The London Times interviews me and the cMOOC founders about the state of MOOCs.
There are some important points in the article. George Siemens criticizes not only xMOOCs’ lack of experimentation, but their lack of currency: “the pedagogy employed by the major providers is “several decades behind” what is needed.”
Stephen Downes slams the resistance to interactivity:
“Moocs as they were originally conceived…were the locus of learning activities and interaction, but as deployed by commercial providers they resemble television shows or digital textbooks with – at best – an online quiz component…”
These are imporant points, which campus leaders and politicians need to heed.
Let me add some more thoughts.
MOOCs as fodder for other classes: this is one function that doesn’t get much media or policy play. But using free MOOC content (videos, Web pages, etc) in non-MOOC classes (face-to-face, distance learning) should be a no-brainer, if we take some key xMOOC claims seriously – namely, that the content is open (one of those “O”s, remember?), and that each MOOC is some of the world’s top-notch academic produce. So how does this play out in practice? Ithaka S+R is researching that now.
MOOCs and adjuncts: in the Times piece I brood about institutions using MOOCs to increase the casualization of academic labor, i.e., replacing tenure-track faculty with a combination of imported class content via MOOC and local instructional support by adjuncts. I’m glad to see academics discussing this topic, but am not entirely happy. After all, academia made adjuncts the mainstream instructional force before MOOCs took off. Where were these critics then?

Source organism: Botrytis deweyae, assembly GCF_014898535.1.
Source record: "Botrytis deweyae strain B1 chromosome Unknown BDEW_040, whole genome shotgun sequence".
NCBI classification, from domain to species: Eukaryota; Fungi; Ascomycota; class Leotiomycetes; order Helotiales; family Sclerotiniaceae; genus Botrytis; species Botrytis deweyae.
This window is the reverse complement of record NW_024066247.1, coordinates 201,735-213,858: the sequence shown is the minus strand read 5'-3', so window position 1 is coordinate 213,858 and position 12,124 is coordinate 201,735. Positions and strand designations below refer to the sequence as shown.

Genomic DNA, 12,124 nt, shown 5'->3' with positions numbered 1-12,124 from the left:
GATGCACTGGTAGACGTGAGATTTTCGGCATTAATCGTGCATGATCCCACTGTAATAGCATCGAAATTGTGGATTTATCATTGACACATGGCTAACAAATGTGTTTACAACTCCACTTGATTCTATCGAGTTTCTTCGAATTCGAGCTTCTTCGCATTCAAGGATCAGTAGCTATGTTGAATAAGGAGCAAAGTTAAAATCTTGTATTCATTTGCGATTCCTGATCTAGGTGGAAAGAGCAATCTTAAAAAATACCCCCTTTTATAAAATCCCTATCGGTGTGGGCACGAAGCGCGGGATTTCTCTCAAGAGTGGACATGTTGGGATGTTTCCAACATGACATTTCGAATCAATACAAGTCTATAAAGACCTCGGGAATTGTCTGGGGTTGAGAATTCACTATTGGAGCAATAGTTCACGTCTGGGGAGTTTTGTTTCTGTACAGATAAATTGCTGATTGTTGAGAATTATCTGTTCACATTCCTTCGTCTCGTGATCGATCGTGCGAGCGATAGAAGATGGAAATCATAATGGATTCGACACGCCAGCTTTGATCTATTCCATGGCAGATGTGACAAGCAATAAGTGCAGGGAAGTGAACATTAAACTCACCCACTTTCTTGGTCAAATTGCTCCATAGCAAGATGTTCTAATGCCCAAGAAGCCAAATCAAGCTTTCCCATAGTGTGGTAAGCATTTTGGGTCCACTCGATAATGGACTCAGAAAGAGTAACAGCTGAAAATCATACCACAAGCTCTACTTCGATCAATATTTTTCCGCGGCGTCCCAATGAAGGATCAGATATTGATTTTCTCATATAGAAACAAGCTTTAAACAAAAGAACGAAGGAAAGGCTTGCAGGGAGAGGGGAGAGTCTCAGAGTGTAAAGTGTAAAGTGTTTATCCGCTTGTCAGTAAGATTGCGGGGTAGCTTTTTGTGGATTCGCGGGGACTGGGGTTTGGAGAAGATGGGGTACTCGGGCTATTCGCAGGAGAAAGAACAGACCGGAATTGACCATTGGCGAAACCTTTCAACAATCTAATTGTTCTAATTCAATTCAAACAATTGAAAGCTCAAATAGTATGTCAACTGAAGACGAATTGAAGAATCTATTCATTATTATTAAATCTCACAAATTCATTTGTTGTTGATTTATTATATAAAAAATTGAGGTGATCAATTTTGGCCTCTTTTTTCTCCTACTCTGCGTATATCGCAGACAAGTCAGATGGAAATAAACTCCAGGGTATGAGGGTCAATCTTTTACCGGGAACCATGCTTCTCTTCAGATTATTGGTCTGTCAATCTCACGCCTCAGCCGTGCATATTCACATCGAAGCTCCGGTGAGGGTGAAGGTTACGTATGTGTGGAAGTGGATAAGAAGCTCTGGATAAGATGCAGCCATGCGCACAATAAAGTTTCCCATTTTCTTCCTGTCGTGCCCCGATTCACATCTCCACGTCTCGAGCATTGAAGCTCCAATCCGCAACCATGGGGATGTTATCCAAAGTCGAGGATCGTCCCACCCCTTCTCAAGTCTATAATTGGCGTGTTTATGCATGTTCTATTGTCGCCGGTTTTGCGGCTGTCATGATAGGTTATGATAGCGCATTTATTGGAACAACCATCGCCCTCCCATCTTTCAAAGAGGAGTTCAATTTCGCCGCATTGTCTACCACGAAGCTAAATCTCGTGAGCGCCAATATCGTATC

When it’s not just corporations: the United States State Department is working with Coursera to expand their MOOCs abroad. Note State’s reasoning here:
For the State Department, Ms. Curtis said, the appeal of the MOOCs is that they can be used to reach students anywhere, exposing them to American universities and college-level discussion, and perhaps spurring a desire to study in the United States.
Note the coy “perhaps”. When American college enrollment is declining and the under-18 demographic starting to drop, higher education naturally turns to foreign students to keep classes filled. And now the feds will help – using MOOCs. They also use Yale’s open classes, it seems.
In a later post I’ll synthesize these and other trends.